Potentially Unwanted Program – that’s what PUP stands for. You probably already had a chance to meet some PUPs on a Windows PC, but how does a PUP look on an Android phone? How will you know how to handle it? All of this will be explained here.
When a PUP alert attacks you, don’t panic.
For starters, it’s just a warning. It’s not a standard virus and, no, your life is not in danger. PUP detections were made to warn people when a suspicious component or ability is detected within the application.
Let’s say you downloaded an app that’s called “Christmas Carols” (don’t panic about that, either; it’s still a month and a half till Christmas) and a PUP warning hits you. The detection name reads “Android:SpyPhone-E [PUP]“. What should you do? Well, what I would do is to sing Silent Night to that app and wave goodbye while uninstalling it. Why? Well, it’s an app that’s supposed to play Christmas carols and not “SpyMyPhone” or whatever that PUP warning says.
Just so you know, in this particular case, this nice app would most probably record your voice when you’re rocking the Jingle Bells in wild style, thinking nobody hears you. The next day you might find yourself on YouTube with 8 million views. Or not. Anyway, it’s your decision to put yourself through this or not, so the next time you want to be a YouTube star, you’ll do it your way and not accidentally by SpyPhone.
That’s what PUP detection is here for, to let you know when something might not be exactly what you want or think it is.
However, there’s a second version to that story. There actually is an application called Spy Phone and yes, you’ll get the same warning when you try to install it. Why? Because this app is used for stealth image taking, video recording and. audio recording. The main difference between this app and the evil Christmas Carols one is that you’re downloading this app knowing that it will record you, or in this case, most probably someone else, because that’s what this app is for.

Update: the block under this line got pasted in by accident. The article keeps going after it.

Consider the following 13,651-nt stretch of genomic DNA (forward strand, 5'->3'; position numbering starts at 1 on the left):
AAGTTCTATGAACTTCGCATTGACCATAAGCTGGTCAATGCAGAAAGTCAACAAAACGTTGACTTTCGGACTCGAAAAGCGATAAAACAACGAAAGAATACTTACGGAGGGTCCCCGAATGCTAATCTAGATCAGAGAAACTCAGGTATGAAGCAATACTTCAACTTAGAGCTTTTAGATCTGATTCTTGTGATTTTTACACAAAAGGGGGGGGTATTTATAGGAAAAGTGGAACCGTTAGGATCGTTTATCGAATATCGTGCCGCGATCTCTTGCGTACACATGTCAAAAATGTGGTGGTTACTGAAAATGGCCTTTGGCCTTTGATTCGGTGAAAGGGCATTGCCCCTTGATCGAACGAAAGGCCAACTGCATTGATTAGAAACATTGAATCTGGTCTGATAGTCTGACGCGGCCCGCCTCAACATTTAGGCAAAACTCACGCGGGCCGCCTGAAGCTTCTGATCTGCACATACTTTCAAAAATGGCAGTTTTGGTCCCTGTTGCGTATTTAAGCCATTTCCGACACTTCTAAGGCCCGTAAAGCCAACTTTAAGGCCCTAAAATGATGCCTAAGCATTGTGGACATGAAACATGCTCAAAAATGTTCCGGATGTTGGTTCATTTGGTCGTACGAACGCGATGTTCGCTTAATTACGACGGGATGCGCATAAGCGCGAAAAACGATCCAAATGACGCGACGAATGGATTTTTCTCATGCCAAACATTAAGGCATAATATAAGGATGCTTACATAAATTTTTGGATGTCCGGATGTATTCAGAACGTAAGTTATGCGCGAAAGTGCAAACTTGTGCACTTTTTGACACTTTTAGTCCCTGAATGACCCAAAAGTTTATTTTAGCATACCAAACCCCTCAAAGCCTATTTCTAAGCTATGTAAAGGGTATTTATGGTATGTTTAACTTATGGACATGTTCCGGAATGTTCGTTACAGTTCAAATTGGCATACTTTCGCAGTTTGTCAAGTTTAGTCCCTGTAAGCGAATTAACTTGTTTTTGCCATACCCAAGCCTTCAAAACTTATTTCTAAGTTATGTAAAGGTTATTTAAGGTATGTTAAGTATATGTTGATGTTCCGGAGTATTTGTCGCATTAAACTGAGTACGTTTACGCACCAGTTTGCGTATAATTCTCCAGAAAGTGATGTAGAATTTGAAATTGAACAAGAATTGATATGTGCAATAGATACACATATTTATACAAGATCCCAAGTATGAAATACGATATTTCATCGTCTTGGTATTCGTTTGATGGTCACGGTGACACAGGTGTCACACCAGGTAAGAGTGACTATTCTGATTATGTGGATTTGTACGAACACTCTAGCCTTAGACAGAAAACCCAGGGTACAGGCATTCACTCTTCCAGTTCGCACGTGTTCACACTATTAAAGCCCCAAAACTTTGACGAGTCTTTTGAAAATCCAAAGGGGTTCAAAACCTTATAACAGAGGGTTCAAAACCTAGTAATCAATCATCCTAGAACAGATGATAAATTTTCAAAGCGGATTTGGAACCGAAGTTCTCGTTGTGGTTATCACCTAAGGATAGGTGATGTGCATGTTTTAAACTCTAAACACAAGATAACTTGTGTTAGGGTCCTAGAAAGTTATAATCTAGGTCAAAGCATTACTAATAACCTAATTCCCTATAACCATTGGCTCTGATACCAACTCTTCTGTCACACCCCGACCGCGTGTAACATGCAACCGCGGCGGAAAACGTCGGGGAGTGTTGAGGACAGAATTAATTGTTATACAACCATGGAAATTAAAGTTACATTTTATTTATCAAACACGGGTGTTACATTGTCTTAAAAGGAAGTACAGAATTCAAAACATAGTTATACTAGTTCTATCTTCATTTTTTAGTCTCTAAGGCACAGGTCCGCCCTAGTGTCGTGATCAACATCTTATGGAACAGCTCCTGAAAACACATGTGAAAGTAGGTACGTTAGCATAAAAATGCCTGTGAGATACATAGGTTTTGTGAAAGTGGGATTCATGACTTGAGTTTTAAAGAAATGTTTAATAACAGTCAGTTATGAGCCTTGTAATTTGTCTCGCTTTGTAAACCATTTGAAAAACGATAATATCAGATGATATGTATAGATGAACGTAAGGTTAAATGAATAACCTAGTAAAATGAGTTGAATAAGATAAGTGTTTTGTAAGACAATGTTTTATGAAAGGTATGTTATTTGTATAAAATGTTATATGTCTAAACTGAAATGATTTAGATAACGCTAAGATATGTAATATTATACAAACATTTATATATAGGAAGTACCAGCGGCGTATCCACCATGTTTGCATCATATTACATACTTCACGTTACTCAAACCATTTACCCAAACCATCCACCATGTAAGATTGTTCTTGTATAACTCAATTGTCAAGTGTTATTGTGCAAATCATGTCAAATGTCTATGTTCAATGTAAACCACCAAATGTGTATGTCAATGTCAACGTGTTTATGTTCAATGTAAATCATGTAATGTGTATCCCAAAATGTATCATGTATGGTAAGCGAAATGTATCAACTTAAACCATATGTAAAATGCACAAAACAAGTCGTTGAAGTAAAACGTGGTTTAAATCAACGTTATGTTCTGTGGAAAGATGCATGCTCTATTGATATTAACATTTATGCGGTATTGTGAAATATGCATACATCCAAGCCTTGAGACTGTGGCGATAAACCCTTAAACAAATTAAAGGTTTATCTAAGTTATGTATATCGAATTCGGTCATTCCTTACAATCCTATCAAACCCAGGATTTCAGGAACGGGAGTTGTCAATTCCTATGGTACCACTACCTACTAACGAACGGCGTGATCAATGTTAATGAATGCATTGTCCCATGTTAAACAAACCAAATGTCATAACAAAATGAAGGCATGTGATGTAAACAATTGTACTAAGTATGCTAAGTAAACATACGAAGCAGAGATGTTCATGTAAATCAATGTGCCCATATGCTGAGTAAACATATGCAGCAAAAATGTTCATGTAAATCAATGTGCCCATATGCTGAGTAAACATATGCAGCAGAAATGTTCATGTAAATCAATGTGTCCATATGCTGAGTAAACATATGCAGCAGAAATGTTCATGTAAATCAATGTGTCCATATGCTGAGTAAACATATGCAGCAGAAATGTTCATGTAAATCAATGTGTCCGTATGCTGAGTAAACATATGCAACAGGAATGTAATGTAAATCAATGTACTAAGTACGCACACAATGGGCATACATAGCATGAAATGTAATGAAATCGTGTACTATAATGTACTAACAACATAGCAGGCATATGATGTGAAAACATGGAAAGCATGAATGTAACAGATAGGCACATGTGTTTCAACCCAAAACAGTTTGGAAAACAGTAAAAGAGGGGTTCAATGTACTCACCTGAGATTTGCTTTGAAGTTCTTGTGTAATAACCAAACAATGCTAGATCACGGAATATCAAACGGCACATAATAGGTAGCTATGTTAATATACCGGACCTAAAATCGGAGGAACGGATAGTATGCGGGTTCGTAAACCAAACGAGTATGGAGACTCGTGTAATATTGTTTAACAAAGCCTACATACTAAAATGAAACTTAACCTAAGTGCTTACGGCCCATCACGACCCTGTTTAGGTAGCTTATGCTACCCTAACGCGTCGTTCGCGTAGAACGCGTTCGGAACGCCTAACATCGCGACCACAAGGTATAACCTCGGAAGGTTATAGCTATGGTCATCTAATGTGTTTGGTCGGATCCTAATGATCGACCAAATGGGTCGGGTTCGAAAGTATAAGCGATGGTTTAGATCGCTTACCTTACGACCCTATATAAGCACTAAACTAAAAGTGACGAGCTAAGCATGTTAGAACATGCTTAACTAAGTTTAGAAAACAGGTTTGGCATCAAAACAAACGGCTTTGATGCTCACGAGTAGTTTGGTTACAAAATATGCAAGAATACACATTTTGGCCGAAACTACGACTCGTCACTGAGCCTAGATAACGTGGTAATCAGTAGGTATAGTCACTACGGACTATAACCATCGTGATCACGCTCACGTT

So, in this case, what I would do is hit “Ignore” and enjoy the potential of this app, for example recording a friend talking in his sleep, without him knowing it. Yes I could most probably do that with some regular app because, you know, he is asleep, but you know. Anyway, my point is that in this case it’s okay to use such an app after you get a PUP warning.
To wrap it up, this is what helped me decide:
- Asking myself if the app I’m now installing might need to use more abilities than typical apps (i.e. Christmas Carols probably wouldn’t need anything, but Spy Phone most likely would – hence the words “spy,” “stealth,” etc.
- Taking a look at the detection name and comparing it to the name of the app I’m installing. If the detection name is similar or even the same (e.g. detection: Android:SpyPhone-E, app: Spy Phone), it’s more than possible than this app is okay (if you know what you downloaded it for).
- Hitting the “Info” button to find out more in “Privacy Info.”
In this case I was installing Radio, got an Android:SpyBubble-G [PUP] warning, checked out Privacy Info and found out that this app would track my GPS, send and read SMS messages, read contacts and other things that a Radio app most probably shouldn’t do. Also the detection name is nowhere close to the app name. I just wanted to listen to the radio, so this app goes away by hitting “Uninstall.“
So, I hope you’re not afraid anymore. We all are just regular people and PUPs are just PUPs. There’s no rocket science behind it. There’s an option to switch off PUP detection in Settings, so if you feel like it, turn it off, but if you want my advice, keep it on. Keep it on even if you install only apps from Google Play Store. There’s no place clean from PUPs and you can’t be 100% sure that what you’re trying to install is clean without having an antivirus on your smartphone.
Samples used in this article:
Sample: Spy Phone
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